Off the streets, back to work
An organisation in Cork is combating homelessness by helping people find work
Often, when the issue of homelessness is discussed, providing a physical building is seen as the obvious solution. With an abundance of empty housing stock in the country, there is an argument that a swift act of legislation could take everyone off the streets, give them a two up two down somewhere, et voilà, their lives would be transformed. The assumption is that being without a home is the main reason a person is homeless, when often, there are many contributing factors: leaving school early; an abusive family; addiction; illness; and changes in work environments. A person who is homeless requires many different types of support to help stabilise their lives.
A recent report called Working It Out, published by the Cork Simon Community, looked at some of the barriers facing homeless persons who want to re-enter the workforce. It showed that 65 per cent of respondents had left school early, and a similar percentage believed that an employer would not hire someone who had been homeless. A significant number of men who engaged with Cork Simon had previously worked in the construction industry (36 per cent), with 59 per cent of respondents saying they lacked the confidence to look for or return to work.
One encouraging element of the report was the evidence that, with the right kind of support, people could get their lives back on track. Last year, Cork Simon helped homeless persons secure 26 job positions, mainly part-time work in catering or cleaning. The agency liaised with employers, and helped with interviews, CVs and online applications – 30 per cent of respondents had never used a computer.
One employer who works with the homeless is Ingrid Homich, human-resources manager at the Cork International Airport Hotel. Ten per cent of staff at the hotel have been referred through Cork Simon, although their backgrounds remain confidential. Homich says that at first, she was reluctant to take on employees from Cork Simon.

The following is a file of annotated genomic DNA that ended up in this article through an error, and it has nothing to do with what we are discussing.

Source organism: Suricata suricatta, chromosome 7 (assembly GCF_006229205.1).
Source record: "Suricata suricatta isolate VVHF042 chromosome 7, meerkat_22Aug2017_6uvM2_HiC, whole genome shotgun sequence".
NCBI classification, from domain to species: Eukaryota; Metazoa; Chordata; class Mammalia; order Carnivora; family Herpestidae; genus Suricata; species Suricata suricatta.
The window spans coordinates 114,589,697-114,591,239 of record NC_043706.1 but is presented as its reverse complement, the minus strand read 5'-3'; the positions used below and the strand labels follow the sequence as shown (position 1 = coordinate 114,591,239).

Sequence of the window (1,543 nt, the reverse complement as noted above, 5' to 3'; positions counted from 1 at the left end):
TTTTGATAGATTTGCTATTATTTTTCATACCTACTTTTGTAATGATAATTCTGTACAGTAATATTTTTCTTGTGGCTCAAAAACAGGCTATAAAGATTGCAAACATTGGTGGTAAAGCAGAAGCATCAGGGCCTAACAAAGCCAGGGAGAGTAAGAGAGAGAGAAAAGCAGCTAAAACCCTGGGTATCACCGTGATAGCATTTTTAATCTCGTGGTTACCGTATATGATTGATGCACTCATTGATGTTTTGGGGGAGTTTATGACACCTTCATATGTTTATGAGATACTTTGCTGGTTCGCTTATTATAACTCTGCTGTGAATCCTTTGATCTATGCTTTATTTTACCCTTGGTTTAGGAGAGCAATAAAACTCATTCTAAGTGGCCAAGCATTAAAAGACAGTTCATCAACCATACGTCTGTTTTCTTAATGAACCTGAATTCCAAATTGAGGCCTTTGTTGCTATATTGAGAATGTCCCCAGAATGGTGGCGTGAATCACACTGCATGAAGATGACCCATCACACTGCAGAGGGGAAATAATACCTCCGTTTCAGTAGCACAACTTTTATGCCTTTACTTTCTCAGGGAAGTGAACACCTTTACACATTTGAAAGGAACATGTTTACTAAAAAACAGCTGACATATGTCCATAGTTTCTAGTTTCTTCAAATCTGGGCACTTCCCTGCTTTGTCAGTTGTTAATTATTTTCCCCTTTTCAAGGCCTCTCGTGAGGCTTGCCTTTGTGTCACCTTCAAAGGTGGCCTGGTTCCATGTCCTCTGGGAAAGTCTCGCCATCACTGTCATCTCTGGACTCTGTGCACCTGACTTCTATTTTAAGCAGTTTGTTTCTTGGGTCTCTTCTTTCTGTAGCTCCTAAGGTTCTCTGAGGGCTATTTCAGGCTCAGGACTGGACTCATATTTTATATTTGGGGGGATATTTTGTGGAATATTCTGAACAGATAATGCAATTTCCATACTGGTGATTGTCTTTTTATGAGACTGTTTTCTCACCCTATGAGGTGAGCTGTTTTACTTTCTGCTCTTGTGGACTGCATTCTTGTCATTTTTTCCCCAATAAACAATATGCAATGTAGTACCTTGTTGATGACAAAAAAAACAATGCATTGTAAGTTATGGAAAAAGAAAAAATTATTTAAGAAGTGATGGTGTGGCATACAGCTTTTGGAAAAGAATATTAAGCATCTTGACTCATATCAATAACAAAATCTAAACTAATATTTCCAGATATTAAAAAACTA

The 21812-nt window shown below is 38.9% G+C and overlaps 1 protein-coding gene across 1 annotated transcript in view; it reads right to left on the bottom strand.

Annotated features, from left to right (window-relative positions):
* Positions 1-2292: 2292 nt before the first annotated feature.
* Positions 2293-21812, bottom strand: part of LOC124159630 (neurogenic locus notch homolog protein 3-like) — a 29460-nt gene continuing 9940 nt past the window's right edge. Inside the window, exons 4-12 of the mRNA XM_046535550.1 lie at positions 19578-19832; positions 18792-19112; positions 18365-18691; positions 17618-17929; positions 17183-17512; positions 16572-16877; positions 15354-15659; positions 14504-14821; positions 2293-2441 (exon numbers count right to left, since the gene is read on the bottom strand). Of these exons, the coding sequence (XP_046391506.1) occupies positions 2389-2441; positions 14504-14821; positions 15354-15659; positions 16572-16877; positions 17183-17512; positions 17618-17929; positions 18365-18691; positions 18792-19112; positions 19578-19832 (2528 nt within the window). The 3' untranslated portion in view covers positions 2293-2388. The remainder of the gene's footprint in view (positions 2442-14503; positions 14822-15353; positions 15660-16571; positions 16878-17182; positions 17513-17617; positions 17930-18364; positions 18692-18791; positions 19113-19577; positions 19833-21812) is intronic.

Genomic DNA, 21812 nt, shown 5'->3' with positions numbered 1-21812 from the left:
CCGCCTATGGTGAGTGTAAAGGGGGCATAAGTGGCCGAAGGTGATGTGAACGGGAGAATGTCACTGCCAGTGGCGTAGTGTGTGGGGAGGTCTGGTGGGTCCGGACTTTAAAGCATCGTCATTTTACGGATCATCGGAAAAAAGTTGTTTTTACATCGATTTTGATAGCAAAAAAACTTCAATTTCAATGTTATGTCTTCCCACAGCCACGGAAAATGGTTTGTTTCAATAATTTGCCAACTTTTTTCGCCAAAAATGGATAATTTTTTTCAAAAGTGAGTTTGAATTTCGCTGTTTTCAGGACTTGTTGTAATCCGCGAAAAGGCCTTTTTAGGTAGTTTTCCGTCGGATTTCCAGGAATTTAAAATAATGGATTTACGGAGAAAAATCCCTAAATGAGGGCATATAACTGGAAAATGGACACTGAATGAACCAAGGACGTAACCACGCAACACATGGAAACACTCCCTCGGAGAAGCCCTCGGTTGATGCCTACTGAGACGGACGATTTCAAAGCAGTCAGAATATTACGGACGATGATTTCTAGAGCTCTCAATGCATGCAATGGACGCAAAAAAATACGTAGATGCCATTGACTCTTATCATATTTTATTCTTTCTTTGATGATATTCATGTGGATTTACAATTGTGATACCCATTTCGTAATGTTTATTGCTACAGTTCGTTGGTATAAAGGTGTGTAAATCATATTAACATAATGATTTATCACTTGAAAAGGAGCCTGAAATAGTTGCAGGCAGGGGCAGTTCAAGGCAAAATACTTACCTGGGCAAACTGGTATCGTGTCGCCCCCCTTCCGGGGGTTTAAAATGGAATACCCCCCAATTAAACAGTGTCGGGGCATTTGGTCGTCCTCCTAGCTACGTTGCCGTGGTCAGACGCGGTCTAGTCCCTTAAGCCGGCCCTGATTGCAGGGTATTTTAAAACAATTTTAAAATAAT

“There is a kind of bad perception of people who are homeless and it is to do with drugs and alcohol,” she says. “I thought that if a person is homeless that it is their fault. Now I see there are so many different situations people can get into and it is often not their fault. Often, all people need to be given is a chance.”
Many of these employees will spend time with the hotel, get a good reference, and then be able to move on to other employment. “We don’t specify who was previously homeless working here and if they don’t work out, we treat them the same as everyone else,” Homich says. “We sometimes help fill a gap in their CV and they leave with a good reference. But also important is that we help give them belief in themselves. Some of them can be very fragile emotionally and we see that, after working for a period of time, that can change.”
This observation ties in with what Cork Simon found in its survey: the longer a person remains unemployed, the harder they find it to get back to work.
One 28-year-old female who has engaged with Cork Simon services says she was helped back into training and employment following a period when she was homeless. “My circumstances changed quickly. I was out of a job and eventually my place went and having moved from couch to couch, I ended up with Cork Simon. They were very kind and I started doing some courses,” she says.